Back to Contents of Issue: September 2004

by Kevin Cooney

ATSUI, DESU NE? Atsui, naa. Atsui, yo! Atsuuuu! Achi. Atsuiii! Or, in English: "It's hot."

You know. I know. We all know. The word is out. So since it's always a long summer of hot days here in Japan: Stop saying it!

Most astonishing is the astonishment with which "atsui" is uttered by people as they exit their air-conditioned offices and spill out onto the hot streets of Tokyo. When did these people enter their offices? January? Expect a temperature differential.

The "atsui" season, however, constitutes only half of the Japanese year. The other half is the "samui" season.

Spring and autumn are really just the indecisive seasons. The trick is deciding if it's a "samui" day or an "atsui" day (there is no "in between" day). Once determined, it must be announced to the world. Pray that your meteorological sense doesn't conflict with a friend or, worse yet, superior from your office. (A similar situation exists in ramen appraisal and the word "oishii" -- or "delicious.")

As summer's mercury rises, so rises the value of certain prime Tokyo real estate. No, not rooftop gardens or flattop tar parties decorated with air-conditioning vents and plastic bamboo. Rather, it's the highly valued end seat on the train.

What is it about that bottom-sized plot of public space that makes innocent old ladies stiff-arm a gauntlet of would-be sitters? The end of a row of seats on a Japanese commuter train, like money, youth and Katori Shingo, is universally valued in Japan.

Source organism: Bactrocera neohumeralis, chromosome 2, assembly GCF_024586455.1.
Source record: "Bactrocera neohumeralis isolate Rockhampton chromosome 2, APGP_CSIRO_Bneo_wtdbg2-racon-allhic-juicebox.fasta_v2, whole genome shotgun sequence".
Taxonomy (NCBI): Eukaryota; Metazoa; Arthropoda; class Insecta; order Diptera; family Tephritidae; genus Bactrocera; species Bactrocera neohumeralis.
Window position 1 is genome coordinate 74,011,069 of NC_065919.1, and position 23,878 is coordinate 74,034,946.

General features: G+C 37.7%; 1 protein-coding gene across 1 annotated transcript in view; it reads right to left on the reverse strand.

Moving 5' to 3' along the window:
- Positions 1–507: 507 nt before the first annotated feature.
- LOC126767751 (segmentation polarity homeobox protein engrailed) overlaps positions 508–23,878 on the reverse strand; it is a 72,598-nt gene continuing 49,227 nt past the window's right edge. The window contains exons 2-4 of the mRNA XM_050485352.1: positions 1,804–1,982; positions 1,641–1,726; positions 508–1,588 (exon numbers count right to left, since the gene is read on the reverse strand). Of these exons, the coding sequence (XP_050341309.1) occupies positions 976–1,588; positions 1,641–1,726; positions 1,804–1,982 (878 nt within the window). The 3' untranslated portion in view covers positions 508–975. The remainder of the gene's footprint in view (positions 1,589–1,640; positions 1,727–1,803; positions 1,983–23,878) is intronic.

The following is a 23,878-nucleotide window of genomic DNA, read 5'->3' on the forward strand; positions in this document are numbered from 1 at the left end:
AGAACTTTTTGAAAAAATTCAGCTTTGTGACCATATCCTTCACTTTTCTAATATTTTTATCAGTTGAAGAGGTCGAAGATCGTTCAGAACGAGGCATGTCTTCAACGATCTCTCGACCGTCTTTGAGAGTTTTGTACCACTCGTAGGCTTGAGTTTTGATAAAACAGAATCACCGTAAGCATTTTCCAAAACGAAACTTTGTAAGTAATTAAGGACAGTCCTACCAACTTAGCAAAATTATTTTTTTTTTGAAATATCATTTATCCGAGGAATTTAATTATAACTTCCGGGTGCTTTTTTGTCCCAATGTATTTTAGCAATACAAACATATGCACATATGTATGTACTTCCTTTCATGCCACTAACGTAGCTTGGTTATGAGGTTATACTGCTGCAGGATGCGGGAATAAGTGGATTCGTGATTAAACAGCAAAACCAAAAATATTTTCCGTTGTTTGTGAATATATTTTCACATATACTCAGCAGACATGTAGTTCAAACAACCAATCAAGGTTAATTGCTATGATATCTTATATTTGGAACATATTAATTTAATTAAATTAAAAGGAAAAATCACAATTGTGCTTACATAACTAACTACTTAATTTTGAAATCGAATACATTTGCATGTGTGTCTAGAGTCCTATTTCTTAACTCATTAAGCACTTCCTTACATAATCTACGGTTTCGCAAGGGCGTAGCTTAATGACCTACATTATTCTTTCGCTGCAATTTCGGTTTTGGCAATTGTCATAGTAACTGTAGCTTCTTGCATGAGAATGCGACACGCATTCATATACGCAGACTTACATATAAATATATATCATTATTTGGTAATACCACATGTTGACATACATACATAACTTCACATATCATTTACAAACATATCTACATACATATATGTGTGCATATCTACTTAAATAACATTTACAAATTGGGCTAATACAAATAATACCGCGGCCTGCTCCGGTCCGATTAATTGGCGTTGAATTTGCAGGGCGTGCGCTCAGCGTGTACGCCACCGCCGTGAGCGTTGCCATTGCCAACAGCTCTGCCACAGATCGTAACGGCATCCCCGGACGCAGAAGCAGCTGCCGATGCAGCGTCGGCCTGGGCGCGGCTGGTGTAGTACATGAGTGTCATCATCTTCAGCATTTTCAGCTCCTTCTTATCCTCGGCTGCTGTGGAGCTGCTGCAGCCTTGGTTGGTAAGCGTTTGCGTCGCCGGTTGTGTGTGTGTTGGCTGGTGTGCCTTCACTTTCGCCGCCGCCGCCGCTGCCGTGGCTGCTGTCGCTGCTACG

Strap-hangers standing before the end seat will warily eye one another, hoping to get a jump on others if the passenger gets up. They must also beat out the person in the adjacent seat, who may slide over. They must even beware those seated diagonally opposite, who may dart across the car.

We each have our reasons to want to sit in the end seat. Some seek sleep, others privacy and my mother the safety of being near the door. I have my own reason: The seat allows only one person next to me.

You see, I attract fat and sweaty businessmen like an "oishii" ramen shop. They stink. Invariably (despite the statistical odds) they are left-handed, and keep a steady flow of pungent "tonkotsu" tinged air coming my way with a frantically fanning fan in that sweaty left hand.

Put it this way: It is not a divine wind. And with another businessman seated to my right, it's a downright typhoon of stink.

For those who don't know, let me explain. The fan is not making you cooler. It is making you sweat. The only value of a fan is for wrist aerobics, fashion or as a prop for a Rakugo comedian. As you presumably engage in none of these, please holster the fan.

Instead, imagine yourself on a rooftop garden. Still sweating? Ah, summer. Atsui, ne?@

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